[when supervising on the students' project draft] Now I could talk to them [student teachers] from my experience as a teacher, and you [the university-based teacher/author] could talk to them from your experience on how to structure a thesis and about theory. We complemented each other and could ask them different questions. They also got to see that practice reflects theory.This can be interpreted to mean that the supervision practice gave an opportunity for the school-based teacher to act in a non-hieratical relationship (Mtika et al., 2014), since both perspectives were presented to the student teachers in the final stage of the bachelor process. The school-based teacher acted as supervisor, not partly but throughout the process, although the university-based teacher and an external censor performed the final assessment.
Compared to the others [student teachers] in our class, we are ahead [in the bachelor project], since we are writing the documents to you [supervisors]. It is hard to write the document as we have to describe and explain absolutely everything, but it will become easier when we start the writing process because we have the supervision documents.This could mean that, instead of traditionally waiting until they return to campus, student teachers actually started gradually composing and revising their theses from day one in the first dialogue seminar (Model 1). The document was simultaneously supervised, which I interpret as making the process more effective for both supervisors and student teachers (de Kleijn et al., 2015).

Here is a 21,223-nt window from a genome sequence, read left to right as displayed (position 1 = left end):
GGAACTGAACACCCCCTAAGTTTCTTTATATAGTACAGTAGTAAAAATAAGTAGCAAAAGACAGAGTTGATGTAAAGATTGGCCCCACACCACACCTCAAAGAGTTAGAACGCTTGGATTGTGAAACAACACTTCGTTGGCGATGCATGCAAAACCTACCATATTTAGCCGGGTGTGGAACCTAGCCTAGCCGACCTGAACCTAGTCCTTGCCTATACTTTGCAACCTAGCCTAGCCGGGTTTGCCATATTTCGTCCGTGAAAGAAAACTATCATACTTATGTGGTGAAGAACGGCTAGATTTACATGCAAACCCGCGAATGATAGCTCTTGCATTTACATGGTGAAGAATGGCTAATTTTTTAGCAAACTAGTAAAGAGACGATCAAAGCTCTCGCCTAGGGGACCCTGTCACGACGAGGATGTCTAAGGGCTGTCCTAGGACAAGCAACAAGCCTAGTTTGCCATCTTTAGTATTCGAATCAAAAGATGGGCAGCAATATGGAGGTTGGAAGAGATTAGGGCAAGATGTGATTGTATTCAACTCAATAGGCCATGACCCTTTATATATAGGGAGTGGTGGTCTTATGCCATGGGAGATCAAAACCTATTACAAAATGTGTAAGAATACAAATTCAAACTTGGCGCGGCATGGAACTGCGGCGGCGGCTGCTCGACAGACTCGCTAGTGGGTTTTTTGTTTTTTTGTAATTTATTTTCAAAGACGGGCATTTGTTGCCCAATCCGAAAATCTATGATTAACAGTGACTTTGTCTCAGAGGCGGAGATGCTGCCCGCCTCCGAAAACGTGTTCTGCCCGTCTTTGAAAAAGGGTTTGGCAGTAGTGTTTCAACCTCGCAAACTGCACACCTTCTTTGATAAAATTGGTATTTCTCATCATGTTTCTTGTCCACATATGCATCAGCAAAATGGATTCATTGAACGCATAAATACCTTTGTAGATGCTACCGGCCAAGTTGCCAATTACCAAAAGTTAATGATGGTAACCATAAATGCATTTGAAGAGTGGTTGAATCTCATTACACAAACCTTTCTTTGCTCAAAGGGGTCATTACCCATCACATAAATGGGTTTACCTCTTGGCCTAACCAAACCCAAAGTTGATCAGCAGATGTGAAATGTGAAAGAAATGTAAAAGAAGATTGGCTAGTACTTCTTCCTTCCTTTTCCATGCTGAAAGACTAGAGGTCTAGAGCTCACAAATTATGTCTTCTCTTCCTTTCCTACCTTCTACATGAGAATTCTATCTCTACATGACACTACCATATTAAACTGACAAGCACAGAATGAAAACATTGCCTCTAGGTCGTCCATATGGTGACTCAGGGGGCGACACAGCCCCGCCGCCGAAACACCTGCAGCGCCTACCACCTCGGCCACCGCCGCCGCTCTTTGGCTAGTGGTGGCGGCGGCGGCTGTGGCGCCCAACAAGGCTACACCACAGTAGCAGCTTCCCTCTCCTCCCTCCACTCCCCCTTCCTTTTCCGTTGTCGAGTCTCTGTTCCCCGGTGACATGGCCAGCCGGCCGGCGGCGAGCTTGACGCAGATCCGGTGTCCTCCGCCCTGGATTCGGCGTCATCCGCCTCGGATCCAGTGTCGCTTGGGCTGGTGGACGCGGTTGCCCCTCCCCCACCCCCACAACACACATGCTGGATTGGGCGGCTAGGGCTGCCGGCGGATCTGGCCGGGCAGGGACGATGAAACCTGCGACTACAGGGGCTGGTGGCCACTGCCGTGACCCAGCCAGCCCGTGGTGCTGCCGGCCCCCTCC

For my part, it is - we have had to write several papers but never a paper where we have actually been doing research. To know how to do it when so much is coming from your own reflection and you do not have sources other than yourself, how are you going to do it?This can be interpreted as frustration and a feeling of lacking competence in how to perform research. Student teachers are not thoroughly introduced to a subject-enhanced method course before the fourth year of the program, which could explain the frustration.
Later, in one supervision meeting, the question arose as to whether student teachers thought joint supervision differed from their previous supervising experience; the topic of research came up again - "Now the focus is more on doing research than writing a good thesis" was how one student teacher expressed it. She further explained, "We cannot hide when you [university-based teacher/author] are here [participating]." She clarified this by explaining that she had worried at the beginning that, if their plans for the project did not go as expected: